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Offensive Coordinator Marty Mornhinweg

Openings Remarks:"Wrap up that last game real quick. Sort of a tribute to the players hanging in, hanging in, hanging in. Sometimes good things happen there. Such an emotional game—whether you win or lose—an emotional game. Very important to get back and refocus. So that's what the players are doing right now. The preparation, that's important here. So we've got a big game now, get to this game against the Minnesota Vikings coming in. Like I said, the key will be preparation here. Putting the hard work in after that emotional win last week. This Minnesota Viking club is ranked high in many defensive statistics, and it starts with their front. They're very, very good up front. Their linebackers are very active, real smart, as well. And you can see that clearly on film, very smart, always well prepared. They've had some injury situations in the secondary, so we should be getting some more information here in the next day or two on that."

On why the offense is so good in the fourth quarter: "Well that's a good thing, to be able to execute late in games when it's important. Most of those have been important situations. So that's good. I think otherwise, it's a great accomplishment for the players that they stay disciplined, they run the play, then they let their natural ability go, and of course we've got some big-time playmakers and that's shown up late in games, as well."

On whether he sees the influence of former Eagles defensive coordinator Jim Johnson on the Vikings' defense: "Yeah, absolutely. Bring up Jim Johnson, what a great coach. Jim Johnson, great coach. A lot of coaches came out from his influence there. Excellent. In fact, the team that's leading the league in defense, of course came from here, the coordinator did. But yes, you clearly see that on film. Now, (Vikings head coach Leslie Frazier) has got to do with his players' strengths. He's got to do certain things within that, but certainly is very, very similar."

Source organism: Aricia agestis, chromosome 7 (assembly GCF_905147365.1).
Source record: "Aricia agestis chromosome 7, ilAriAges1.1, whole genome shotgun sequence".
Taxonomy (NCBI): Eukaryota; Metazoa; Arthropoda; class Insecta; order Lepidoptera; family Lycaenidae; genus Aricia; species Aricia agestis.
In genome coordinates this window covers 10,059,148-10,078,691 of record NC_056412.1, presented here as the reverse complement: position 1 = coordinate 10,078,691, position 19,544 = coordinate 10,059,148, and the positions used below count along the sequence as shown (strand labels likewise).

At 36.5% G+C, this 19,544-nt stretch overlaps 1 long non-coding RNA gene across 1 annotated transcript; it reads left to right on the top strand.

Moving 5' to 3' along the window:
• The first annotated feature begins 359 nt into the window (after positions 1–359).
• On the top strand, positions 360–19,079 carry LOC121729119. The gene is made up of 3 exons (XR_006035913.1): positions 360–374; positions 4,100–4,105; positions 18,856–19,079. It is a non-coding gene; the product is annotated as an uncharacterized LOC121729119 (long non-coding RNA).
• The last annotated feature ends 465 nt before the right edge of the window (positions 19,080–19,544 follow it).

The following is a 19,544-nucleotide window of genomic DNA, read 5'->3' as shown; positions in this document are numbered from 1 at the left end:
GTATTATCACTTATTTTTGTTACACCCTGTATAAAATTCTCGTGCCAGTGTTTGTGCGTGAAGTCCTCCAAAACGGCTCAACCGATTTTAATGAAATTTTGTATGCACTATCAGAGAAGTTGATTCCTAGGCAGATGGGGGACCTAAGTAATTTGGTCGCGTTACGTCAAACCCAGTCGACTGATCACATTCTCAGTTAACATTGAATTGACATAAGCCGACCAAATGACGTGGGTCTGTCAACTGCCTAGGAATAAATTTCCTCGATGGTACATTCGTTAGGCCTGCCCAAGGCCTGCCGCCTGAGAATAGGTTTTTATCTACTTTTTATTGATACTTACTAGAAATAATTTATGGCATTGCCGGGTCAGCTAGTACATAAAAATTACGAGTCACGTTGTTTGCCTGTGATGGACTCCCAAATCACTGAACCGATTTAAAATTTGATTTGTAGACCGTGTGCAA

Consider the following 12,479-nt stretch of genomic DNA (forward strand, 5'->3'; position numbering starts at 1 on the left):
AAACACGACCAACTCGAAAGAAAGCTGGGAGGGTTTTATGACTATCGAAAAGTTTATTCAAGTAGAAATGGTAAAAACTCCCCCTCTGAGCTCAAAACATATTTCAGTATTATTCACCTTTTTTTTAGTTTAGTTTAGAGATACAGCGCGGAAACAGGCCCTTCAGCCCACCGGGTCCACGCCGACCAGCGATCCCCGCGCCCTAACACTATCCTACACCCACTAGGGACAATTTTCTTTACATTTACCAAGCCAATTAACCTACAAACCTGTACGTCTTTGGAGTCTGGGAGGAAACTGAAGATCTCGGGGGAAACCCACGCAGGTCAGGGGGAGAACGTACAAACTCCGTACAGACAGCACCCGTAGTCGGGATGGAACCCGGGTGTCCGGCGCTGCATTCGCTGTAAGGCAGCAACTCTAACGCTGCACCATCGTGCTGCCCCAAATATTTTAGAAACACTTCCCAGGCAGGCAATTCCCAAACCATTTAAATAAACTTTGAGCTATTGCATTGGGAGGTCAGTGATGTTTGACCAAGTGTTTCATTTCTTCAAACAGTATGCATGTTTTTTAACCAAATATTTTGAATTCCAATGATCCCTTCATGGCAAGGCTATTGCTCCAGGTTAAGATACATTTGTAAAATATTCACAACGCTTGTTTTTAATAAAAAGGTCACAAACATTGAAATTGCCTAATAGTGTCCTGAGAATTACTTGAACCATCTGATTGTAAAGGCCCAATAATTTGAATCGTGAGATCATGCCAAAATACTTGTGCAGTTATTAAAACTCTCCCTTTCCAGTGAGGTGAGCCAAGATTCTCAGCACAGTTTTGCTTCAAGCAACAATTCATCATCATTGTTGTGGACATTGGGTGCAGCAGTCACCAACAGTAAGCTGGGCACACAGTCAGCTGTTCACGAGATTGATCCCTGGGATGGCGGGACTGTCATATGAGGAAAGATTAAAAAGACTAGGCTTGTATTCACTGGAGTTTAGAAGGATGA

On whether fourth quarter success has more to do with in-game adjustments or just becoming more efficient by the end of the game:"Well, we make adjustments every series, very quick adjustments. We're very, very young on offense. Across the board, we're young. That's another great quality to have. The key is they're all very smart, really sharp guys. The best thing I can say is that will—they kept it tight now. And then the execution part. We did execute much better late in the game than we did early. We had some opportunities. Now, that defense, I will tell you, is very good. That's a heck of a defense. However, it's high-risk, high-reward. If you're not on it, that defense can make a good offense look really bad. And that's what occurred there for a little while. And then we were just a little bit more precise. You're talking inches sometimes. Early in that game, we were just off a little bit."

On how much of the comeback can be attributed to QB Michael Vick's instincts taking over: "Well, Michael has great instincts. Michael's got it all at this point. Really, the most important quality, in my opinion, for a quarterback to have is gut instincts, then comes the decision making and the timing and accuracy. Then comes the big arm and athleticism and those types of things. The gut instincts are critical for a quarterback, and you can see that."

On what makes WR Jeremy Maclin so dangerous in the red zone:"I'm glad you brought that up. He's got 10 (touchdowns) I believe. He's having a heck of a year. Jeremy Maclin's a heck of a football player and he's sort of overlooked a little bit, with Michael's dynamic ability and (WR) DeSean (Jackson) and (TE) Brent Celek, and (RB) LeSean (McCoy). He's sort of overlooked. He's been a touchdown maker for us. He can score on the deep plays, and he can also catch and make the quick the move—and he's a physical guy, he's a strong guy. And then, like he did on the game-tying (touchdown against the Giants), nice little move, boom. Now, that takes strength to make that move and get up the field. So, he's a physical guy. He's done it time and time again down there, down in the red zone."